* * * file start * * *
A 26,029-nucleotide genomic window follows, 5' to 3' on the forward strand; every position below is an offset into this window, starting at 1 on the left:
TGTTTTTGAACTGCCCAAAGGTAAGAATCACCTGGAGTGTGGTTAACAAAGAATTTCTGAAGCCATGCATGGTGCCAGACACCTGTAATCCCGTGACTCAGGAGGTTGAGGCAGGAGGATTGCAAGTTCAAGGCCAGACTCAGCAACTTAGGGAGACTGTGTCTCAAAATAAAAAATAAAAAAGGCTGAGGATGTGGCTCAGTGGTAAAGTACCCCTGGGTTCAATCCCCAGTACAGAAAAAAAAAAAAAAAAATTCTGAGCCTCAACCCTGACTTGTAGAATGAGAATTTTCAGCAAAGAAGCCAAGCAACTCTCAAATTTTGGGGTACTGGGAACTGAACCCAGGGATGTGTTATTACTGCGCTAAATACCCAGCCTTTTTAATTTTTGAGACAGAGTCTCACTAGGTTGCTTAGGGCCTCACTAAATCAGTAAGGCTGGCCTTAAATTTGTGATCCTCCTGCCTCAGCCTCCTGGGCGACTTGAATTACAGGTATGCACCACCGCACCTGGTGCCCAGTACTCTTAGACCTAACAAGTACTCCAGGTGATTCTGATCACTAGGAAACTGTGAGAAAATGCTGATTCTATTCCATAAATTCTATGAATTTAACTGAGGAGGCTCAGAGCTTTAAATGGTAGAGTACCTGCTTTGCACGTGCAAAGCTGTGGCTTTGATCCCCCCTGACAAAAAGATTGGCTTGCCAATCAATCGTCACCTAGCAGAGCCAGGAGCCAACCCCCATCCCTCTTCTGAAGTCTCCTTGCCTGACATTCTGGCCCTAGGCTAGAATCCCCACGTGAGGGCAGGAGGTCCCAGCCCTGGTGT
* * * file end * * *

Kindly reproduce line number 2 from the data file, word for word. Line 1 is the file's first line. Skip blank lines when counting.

TGTTTTTGAACTGCCCAAAGGTAAGAATCACCTGGAGTGTGGTTAACAAAGAATTTCTGAAGCCATGCATGGTGCCAGACACCTGTAATCCCGTGACTCAGGAGGTTGAGGCAGGAGGATTGCAAGTTCAAGGCCAGACTCAGCAACTTAGGGAGACTGTGTCTCAAAATAAAAAATAAAAAAGGCTGAGGATGTGGCTCAGTGGTAAAGTACCCCTGGGTTCAATCCCCAGTACAGAAAAAAAAAAAAAAAAATTCTGAGCCTCAACCCTGACTTGTAGAATGAGAATTTTCAGCAAAGAAGCCAAGCAACTCTCAAATTTTGGGGTACTGGGAACTGAACCCAGGGATGTGTTATTACTGCGCTAAATACCCAGCCTTTTTAATTTTTGAGACAGAGTCTCACTAGGTTGCTTAGGGCCTCACTAAATCAGTAAGGCTGGCCTTAAATTTGTGATCCTCCTGCCTCAGCCTCCTGGGCGACTTGAATTACAGGTATGCACCACCGCACCTGGTGCCCAGTACTCTTAGACCTAACAAGTACTCCAGGTGATTCTGATCACTAGGAAACTGTGAGAAAATGCTGATTCTATTCCATAAATTCTATGAATTTAACTGAGGAGGCTCAGAGCTTTAAATGGTAGAGTACCTGCTTTGCACGTGCAAAGCTGTGGCTTTGATCCCCCCTGACAAAAAGATTGGCTTGCCAATCAATCGTCACCTAGCAGAGCCAGGAGCCAACCCCCATCCCTCTTCTGAAGTCTCCTTGCCTGACATTCTGGCCCTAGGCTAGAATCCCCACGTGAGGGCAGGAGGTCCCAGCCCTGGTGT